Customer churn stinks.
After earning back your Customer Acquisition Cost, you might only make money for a couple of years before the customer bails to save a few bucks.
And the loss of potential income! Customers who stay for a long time and give you their whole portfolio can provide 10-20x the Customer Lifetime Value. That’s a lot to lose.
So, a fulfilling, profitable business comes down to winning customer loyalty. Super-satisfied customers don’t leave easily.
Here are three ways to create super-satisfied customers that tend to stick around.
1. Create Super-Satisfied Employees.
Your customers will never be happier than your employees.
Employees drive customer experience, which will determine the customers’ satisfaction. So, the arithmetic of your business looks something like this:
Employee Satisfaction → Customer Satisfaction → Customer Loyalty → Profitability
Alright, then what creates super-satisfied employees?
- Having enough money that they don’t have to worry.
- Knowing that their boss cares about them as people.
- Recognizing that their work has a purpose.
- Working with colleagues they trust, respect, and like (or at least don’t hate).
- Serving satisfied, long-term customers whom they’ve grown attached to.
In other words, pay your people better than average, surround them with quality peers, and give them ownership of the way they care for customers. Night-and-day difference between that and the carrot/stick approach.
2. Make Your Business About Relationships.
Too many agents are order-takers.
They sit in the path of industry-wide customer churn and take whatever business they can get. Much of that business is purely based on price. So, in turn, they’re vulnerable to price competition.
However, some agents focus on building relationships of trust. They reflect what Bob Burg said:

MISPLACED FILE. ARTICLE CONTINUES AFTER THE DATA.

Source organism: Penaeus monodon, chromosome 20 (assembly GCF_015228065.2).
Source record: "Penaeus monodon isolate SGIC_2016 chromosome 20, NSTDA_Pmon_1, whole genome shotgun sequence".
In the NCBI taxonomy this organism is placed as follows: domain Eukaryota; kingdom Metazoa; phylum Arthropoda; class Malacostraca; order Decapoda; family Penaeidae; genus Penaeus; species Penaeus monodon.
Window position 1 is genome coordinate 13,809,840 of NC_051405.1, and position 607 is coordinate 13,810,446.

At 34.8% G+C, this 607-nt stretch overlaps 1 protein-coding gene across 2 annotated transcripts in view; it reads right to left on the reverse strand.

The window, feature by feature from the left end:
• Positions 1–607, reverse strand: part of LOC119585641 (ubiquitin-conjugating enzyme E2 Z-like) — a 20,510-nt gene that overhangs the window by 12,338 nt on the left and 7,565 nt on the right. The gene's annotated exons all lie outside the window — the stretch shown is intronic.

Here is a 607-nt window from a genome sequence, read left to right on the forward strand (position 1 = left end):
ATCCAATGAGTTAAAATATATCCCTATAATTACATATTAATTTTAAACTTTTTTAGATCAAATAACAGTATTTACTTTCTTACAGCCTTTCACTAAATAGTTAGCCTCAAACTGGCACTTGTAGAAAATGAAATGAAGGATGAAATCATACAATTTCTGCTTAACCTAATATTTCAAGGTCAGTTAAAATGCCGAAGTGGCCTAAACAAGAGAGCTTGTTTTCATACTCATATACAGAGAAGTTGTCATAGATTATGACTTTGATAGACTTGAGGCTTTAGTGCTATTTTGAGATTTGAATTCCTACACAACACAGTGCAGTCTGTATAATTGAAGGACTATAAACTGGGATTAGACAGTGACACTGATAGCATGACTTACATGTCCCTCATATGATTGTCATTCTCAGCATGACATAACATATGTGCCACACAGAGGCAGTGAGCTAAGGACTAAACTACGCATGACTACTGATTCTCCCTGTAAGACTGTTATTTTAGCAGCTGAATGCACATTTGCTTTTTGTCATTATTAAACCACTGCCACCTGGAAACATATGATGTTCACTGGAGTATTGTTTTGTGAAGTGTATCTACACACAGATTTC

All things being equal, people will do business with and refer to those they know, like and trust.
And when you make it about relationships, the most valuable part of your business begins to grow. Short-term customers seem less interesting. Customers’ lives and stories start to take center stage.
That’s when your book will begin to give you long-term, high-margin payouts. That’s the reward for making your business about relationships.
3. Timebox Your Relationship Time.
Employees need regular engagement to feel safe and valued.
That means you need 1:1 meetings. Biweekly is probably right. The purpose of these meetings is:
- to help the employees talk about things that are important to them, whether personal or professional
- make sure they have what they need to succeed
- voice your belief in them and make sure you’re not doing anything to make them dumb or slow
It’s not a performance review. It’s not a project review. It’s deep-care time.
Put these meetings on your calendar and don’t move them. If your employee doesn’t need to meet, fine. But you have to demonstrate that it’s your priority.
Customers also need regular engagement to feel valued and reinforce their loyalty.
That means meeting with them 1:1 as well.
Sometimes all you’ll do is reinforce your commitment, which might be worth 3-4 years of recurring revenue.
Other times, you’ll find new ways to protect them or win business that they had elsewhere.
But that’s the by-product of your caring enough to invest the time. And customers will always know the difference. This is a matter of faith. You won’t know it’s working until you’ve done it for a lot of years.
But you already know, right? Because you’re also a customer. And you know what makes you loyal.
Just as with employees, you (or team members) need to block out time on your calendar to meet with customers. And if those times aren’t getting filled, outsource the appointment-setting. (I’ll skip the shameless plug.)
As you move away from employee and customer churn and move toward being surrounded by super-satisfied people, everything about your business will feel better. And you’ll make a lot more money, but as a by-product.